The Stewardship of the Mystery
Chapter 5 - "The Mystery" in the Letter to the Romans
NOTE. The object of these messages is to show:-
1. That, in the eternal counsels of the Godhead, there has
been from eternity past, a design, or what is called "The Eternal
Purpose". This is what the Apostle Paul in particular calls "The
Mystery"; that is - God's secret.
2. That this "Purpose" or "Mystery" was deliberately hidden
by God during past ages, although implicit in Old Testament
history and writings. These things Prophets sensed, desired to
know, but did not understand (as see 1 Peter 1:10-12).
3. That we are now living in the dispensation in which this
"Mystery" has been disclosed, revealed, and proclaimed; and it is
this which gives to this dispensation its supreme meaning and
4. That, while all Holy Spirit ministry bears definitely upon
and is related to this "Eternal Purpose", a special "Stewardship"
of the "Mystery" was entrusted to the Apostle Paul both in nature
and measure, and that it is this "Stewardship" which explains him
in the sovereign choice of God, in his peculiar apprehending, and his deep spiritual history.
5. That around and against the knowledge of and entering into
the meaning of this "Mystery" or "Purpose" the full force of the
evil powers are most positively and relentlessly set.
6. That the Church as the Body of Christ was - in those
eternal counsels - chosen and foreordained to be the vessel in
which and through which the "Purpose" should be displayed; this "PURPOSE"
being the explanation of "Foreknowledge", "Predestination",
7. That "the Spirit of wisdom and revelation" prayed for for
believers particularly connects with and relates to the
knowledge of this "Eternal Purpose" or the understanding of
the "Mystery" - God's disclosed secret. This is the supreme
ministry of the Holy Spirit.
8. That the knowledge, apprehension, and understanding of
this "Revelation" will determine the measure of significance,
power, and effectiveness of believers, and give vital meaning to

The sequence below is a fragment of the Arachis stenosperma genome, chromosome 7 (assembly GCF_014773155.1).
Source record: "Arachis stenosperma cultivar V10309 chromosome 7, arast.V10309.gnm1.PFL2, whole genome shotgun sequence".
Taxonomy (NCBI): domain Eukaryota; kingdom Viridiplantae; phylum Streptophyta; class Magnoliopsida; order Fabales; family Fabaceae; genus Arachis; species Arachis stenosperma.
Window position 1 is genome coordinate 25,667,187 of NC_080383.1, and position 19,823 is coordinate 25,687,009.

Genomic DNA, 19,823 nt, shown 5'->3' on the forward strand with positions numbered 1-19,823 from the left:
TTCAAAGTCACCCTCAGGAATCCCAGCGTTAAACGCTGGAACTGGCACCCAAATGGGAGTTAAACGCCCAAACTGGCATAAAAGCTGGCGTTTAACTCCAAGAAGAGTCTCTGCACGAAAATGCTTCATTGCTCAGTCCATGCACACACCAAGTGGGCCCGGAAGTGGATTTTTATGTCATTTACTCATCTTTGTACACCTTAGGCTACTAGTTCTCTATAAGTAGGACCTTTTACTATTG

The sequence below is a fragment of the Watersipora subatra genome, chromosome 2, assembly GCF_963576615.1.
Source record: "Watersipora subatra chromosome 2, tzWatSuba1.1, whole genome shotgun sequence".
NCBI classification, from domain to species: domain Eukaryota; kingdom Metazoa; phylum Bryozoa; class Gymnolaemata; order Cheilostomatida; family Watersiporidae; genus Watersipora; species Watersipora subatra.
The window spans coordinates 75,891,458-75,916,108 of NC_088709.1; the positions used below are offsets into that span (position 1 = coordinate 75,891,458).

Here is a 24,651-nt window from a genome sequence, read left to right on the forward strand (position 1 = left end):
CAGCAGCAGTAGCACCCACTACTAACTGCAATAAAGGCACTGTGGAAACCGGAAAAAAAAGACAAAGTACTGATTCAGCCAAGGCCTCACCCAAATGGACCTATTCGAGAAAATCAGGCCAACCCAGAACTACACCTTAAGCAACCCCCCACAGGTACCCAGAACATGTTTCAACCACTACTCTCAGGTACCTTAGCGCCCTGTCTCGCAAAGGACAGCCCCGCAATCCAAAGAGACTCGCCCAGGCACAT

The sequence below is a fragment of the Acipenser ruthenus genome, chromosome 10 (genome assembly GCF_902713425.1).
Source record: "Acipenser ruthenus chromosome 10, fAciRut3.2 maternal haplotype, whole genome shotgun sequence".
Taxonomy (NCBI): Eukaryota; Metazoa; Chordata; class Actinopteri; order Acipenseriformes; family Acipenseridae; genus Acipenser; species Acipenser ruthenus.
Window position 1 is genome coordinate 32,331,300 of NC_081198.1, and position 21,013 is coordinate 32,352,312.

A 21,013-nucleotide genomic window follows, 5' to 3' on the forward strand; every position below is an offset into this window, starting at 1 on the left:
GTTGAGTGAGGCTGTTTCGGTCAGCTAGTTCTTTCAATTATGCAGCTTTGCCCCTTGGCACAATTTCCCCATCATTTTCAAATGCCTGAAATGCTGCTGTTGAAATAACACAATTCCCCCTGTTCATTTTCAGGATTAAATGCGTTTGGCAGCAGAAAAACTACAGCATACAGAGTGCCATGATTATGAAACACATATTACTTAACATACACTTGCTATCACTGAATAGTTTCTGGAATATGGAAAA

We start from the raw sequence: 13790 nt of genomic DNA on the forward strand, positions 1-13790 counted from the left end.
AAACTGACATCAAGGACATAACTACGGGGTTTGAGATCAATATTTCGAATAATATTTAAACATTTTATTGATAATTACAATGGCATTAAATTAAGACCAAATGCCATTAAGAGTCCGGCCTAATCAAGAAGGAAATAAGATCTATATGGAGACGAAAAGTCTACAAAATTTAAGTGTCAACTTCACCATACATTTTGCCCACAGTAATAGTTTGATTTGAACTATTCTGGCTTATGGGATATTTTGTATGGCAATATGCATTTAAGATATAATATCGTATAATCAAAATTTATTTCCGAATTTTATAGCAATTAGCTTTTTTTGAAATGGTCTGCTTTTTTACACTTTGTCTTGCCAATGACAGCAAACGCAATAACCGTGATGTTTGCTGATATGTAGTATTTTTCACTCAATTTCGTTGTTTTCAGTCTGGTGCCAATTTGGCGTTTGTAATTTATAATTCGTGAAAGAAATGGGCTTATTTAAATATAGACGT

the corporate life of the Lord's people. But, as we have
been trying to show, it is not a mental apprehension of the great
truth, but the illumination of the heart; "the eyes of your
heart being enlightened". It is too tragically and pathetically
true, both in the New Testament and up to date that many who have
received a wealth of teaching and have declared themselves as
having believed it, can subsequently lay it aside and part with it
quite cheaply. "All they in Asia be turned from me", said the
Apostle, after having given Asia his fullest and his best.
As we proceed to the next step in our consideration we would say
that the synopsis given above must be the essential content of all
that has preceded and all that follows, and that nothing should be
taken out of that context.
We are going to look at the "Mystery" or Divine Purpose as embodied
in some of the New Testament books.
Firstly, a general word. It is the custom now to take a book of the
Bible and break it up into its parts with a view to obtaining its
particular lines of teaching. We owe a great debt to the Bible
teachers who have provided us with the 'content' of the books by
analysis, synthesis, outline, and design: by telescopic and
microscopic delineation and commentary. By this means the particular
doctrinal emphasis and characteristic of each book is underlined.
For instance, 'Romans' is the treatise on 'Justification by Faith';
or 'Galatians' - 'Our Liberty in Christ', and so on. This is
undoubtedly profitable and good and we would not detract from it.
But we beg to say that these methods and results may miss the most
Unless we recognize an inclusive and all-governing object we shall
go no further than seeing these books as things in themselves; books
apart, with their own separate content. Each will be different in
itself and will just be this or that as to teaching.
The important thing in reading the New Testament books is to see
that they are all tied together by one single object and that their
diversity is only the diversity of the aspects or facets of one
purpose. To see this it is both helpful and essential to ask a
question as to each part or book. What does all that amount to? It
will be what we can call the resultant reading. Sometimes we shall
find that the writer does this very thing for us. Take for instance
John chapter 20. In verses 30, 31, John summarizes all that he has
put into the book. "Many other signs therefore did Jesus in the
presence of his disciples, which are not written in this book: but
these are written, that ye may believe that Jesus is the Christ, the
Son of God, and that believing ye may have life in his name." Thank
you, John! Now we know exactly what it is all about. Not just so